David Dimbleby hosts a Question Time in Shanghai, 2005. A majority of the show's guests are still white men a decade on. Photo: Getty.
Show Hide image

Surprise! White men are over-represented on Question Time

White men disproportionately dominate most fields, but even the BBC's flagship political panel show seems incapable of gender (or ethnic) balance. Then again, Westminster is far worse.

A May 2015 analysis of Question Time guests in 2014 has uncovered what many could have probably predicted – white men are over-represented by the flagship political panel show.

The programme, which has recently stopped for the summer, markets itself as one of "debate in which guests from the worlds of politics and the media answer questions posed by members of the public".

But does a poor job of portraying the world of the members of the public who form the show's audience – it over-represents white men, and under-represents white women and men from ethnic minorities.

… on the other hand, it does a far better job of representing women than parliament does.

Correction: An earlier version of this article wrongly labelled the statistics for minority men as those for minority women, and vice-versa. This has since been corrected.

Harry Lambert was the editor of May2015, the New Statesman's election website.

Getty Images.
Show Hide image

PMQs review: Theresa May shows again that Brexit means hard Brexit

The Prime Minister's promise of "an end to free movement" is incompatible with single market membership.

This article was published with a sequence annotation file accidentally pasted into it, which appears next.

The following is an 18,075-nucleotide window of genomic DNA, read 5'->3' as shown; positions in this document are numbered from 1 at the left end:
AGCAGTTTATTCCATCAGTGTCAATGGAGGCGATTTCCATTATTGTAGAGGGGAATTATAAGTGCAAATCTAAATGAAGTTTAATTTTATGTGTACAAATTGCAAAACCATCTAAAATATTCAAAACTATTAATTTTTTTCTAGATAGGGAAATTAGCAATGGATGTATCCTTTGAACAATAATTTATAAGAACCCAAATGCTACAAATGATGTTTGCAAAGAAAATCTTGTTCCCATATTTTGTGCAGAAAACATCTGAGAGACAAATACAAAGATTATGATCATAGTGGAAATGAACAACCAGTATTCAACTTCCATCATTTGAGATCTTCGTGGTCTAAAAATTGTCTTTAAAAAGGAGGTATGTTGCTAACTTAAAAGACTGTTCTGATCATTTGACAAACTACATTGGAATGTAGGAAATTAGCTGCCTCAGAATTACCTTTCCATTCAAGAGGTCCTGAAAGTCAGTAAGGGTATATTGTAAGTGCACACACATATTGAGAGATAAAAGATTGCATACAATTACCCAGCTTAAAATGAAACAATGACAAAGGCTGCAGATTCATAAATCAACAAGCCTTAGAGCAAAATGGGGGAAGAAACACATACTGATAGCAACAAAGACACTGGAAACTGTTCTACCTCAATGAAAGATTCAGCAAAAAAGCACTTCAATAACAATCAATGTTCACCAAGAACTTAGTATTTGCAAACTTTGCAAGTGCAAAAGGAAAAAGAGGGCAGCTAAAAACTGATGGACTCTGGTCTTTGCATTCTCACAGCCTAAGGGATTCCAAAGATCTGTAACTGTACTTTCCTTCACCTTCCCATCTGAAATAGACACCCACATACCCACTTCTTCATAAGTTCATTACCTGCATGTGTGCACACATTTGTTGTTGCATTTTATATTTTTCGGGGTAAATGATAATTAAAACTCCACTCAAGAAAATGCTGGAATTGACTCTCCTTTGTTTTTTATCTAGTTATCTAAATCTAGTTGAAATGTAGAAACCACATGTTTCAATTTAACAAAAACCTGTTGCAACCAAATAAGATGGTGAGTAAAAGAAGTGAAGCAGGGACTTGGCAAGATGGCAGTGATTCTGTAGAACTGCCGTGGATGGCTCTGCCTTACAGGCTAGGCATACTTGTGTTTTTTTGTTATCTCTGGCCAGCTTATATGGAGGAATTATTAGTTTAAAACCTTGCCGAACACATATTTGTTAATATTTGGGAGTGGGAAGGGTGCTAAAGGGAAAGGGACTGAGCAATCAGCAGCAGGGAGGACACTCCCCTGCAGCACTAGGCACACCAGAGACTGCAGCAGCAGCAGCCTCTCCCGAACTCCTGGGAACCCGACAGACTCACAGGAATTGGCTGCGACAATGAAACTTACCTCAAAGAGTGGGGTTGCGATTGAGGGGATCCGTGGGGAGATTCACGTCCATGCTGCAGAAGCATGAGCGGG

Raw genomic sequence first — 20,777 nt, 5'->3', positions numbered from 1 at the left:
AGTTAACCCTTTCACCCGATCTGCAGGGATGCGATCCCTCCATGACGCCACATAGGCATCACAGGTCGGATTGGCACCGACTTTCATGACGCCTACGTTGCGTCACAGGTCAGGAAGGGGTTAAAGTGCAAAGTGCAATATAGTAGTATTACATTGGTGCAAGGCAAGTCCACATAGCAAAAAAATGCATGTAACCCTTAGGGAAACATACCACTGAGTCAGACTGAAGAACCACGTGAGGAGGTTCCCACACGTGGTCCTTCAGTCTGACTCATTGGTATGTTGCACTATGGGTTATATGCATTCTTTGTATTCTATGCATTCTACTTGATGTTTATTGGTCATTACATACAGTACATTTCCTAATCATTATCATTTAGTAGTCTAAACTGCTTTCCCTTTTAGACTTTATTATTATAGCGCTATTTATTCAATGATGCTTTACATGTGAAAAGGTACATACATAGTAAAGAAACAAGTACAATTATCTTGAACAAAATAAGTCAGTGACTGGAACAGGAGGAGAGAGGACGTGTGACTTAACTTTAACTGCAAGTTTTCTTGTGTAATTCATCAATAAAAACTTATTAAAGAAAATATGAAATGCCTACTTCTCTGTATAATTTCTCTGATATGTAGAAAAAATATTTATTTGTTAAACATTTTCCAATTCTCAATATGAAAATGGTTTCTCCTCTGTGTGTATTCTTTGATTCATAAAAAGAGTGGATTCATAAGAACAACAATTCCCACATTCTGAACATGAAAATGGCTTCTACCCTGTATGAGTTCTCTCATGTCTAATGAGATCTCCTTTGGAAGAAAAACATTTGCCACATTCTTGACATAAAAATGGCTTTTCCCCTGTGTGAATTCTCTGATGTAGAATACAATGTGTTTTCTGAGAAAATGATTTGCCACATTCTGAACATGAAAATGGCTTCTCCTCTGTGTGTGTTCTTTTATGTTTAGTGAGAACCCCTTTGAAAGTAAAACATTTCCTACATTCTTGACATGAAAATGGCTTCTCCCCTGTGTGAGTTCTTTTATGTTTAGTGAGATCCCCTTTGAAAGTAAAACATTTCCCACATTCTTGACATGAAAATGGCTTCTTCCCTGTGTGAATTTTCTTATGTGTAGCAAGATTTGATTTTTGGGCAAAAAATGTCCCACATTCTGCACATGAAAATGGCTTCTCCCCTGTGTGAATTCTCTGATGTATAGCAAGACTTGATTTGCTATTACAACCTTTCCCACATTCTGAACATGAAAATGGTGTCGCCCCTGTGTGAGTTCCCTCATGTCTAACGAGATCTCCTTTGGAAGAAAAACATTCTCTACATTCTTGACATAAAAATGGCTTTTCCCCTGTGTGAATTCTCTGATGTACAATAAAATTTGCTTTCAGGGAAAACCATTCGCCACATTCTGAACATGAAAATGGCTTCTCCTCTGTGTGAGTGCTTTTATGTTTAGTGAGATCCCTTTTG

Theresa May, it is commonly said, has told us nothing about Brexit. At today's PMQs, Jeremy Corbyn ran with this line, demanding that May offer "some clarity". In response, as she has before, May stated what has become her defining aim: "an end to free movement". This vow makes a "hard Brexit" (or "chaotic Brexit" as Corbyn called it) all but inevitable. The EU regards the "four freedoms" (goods, capital, services and people) as indivisible and will not grant the UK an exemption. The risk of empowering eurosceptics elsewhere is too great. Only at the cost of leaving the single market will the UK regain control of immigration.

May sought to open up a dividing line by declaring that "the Labour Party wants to continue with free movement" (it has refused to rule out its continuation). "I want to deliver on the will of the British people, he is trying to frustrate the British people," she said. The problem is determining what the people's will is. Though polls show voters want control of free movement, they also show they want to maintain single market membership. It is not only Boris Johnson who is pro-having cake and pro-eating it. 

Corbyn later revealed that he had been "consulting the great philosophers" as to the meaning of Brexit (a possible explanation for the non-mention of Heathrow, Zac Goldsmith's resignation and May's Goldman Sachs speech). "All I can come up with is Baldrick, who says our cunning plan is to have no plan," he quipped. Without missing a beat, May replied: "I'm interested that [he] chose Baldrick, of course the actor playing Baldrick was a member of the Labour Party, as I recall." (Tony Robinson, a Corbyn critic ("crap leader"), later tweeted that he still is one). "We're going to deliver the best possible deal in goods and services and we're going to deliver an end to free movement," May continued. The problem for her is that the latter aim means that the "best possible deal" may be a long way from the best. 

George Eaton is political editor of the New Statesman.